DMARDs Fact Sheet
Most people who have rheumatoid arthritis take medications. Some medications (analgesics) are used only for pain relief; others, such as corticosteroids and nonsteroidal anti-inflammatory drugs (NSAIDs), are used to reduce inflammation. Still others, often called disease-modifying antirheumatic drugs (DMARDs), are used to try to slow the course of the disease. Common DMARDs include hydroxychloroquine, leflunomide, methotrexate, and sulfasalazine. Other DMARDs—called biologic response modifiers—may be used in people with more serious disease. These are genetically engineered medications that help reduce inflammation and structural damage to the joints by interrupting the cascade of events that drive inflammation. Currently, several biologic response modifiers are approved for rheumatoid arthritis, including abatacept, adalimumab, anakinra, certolizumab, etanercept, golimumab, infliximab, rituximab, and tocilizumab.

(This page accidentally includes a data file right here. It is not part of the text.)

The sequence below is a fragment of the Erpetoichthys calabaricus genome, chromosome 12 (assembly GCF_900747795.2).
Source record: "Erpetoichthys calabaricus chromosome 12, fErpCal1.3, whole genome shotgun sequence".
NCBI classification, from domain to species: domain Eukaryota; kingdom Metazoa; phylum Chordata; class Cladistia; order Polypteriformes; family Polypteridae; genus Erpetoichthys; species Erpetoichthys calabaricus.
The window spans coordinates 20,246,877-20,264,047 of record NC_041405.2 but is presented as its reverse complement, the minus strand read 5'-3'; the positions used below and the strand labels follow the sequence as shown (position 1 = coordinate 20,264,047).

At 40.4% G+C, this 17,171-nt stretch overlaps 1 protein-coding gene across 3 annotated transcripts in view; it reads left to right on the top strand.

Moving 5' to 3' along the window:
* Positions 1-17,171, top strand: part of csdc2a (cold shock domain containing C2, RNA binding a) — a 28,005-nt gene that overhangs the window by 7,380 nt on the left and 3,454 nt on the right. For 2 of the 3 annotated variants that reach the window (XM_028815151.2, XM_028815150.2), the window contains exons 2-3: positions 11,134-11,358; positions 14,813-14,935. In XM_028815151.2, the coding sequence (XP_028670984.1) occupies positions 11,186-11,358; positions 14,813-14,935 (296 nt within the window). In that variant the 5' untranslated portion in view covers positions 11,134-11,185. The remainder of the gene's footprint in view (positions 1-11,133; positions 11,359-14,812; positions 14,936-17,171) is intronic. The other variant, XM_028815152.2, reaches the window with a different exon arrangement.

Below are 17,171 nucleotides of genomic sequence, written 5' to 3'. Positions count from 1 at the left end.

All medicines can have side effects. Some medicines and side effects are mentioned in this publication. Some side effects may be more severe than others. You should review the package insert that comes with your medicine and ask your healthcare provider or pharmacist if you have any questions about the possible side effects.
Another DMARD, Tofacitinib, from a new class of drugs called jak kinase (JAK) inhibitors, fights inflammation from inside the cell to reduce inflammation in people with rheumatoid arthritis.
Fact sheet Provided By: http://www.arthritis.org/living-with-arthritis/treatments/plan/dmards-guide.php
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Tofacitinib: Tofacitinib, approved for the treatment of rheumatoid arthritis in 2012, was from a new class of drugs developed to target Janus kinases. One member of this family, JAK3, was discovered in the early 1990s by a National Institutes of Health (NIH) laboratory at the NIAMS. Subsequent studies carried out at the National Heart, Lung, and Blood Institute (NHLBI), in collaboration with the NIAMS, showed that genetic defects in JAK3 can cause severe combined immunodeficiency. This discovery led to the idea that drugs blocking Janus kinases would suppress the immune system and might be protective against the damaging inflammation of rheumatoid arthritis and certain other autoimmune diseases.
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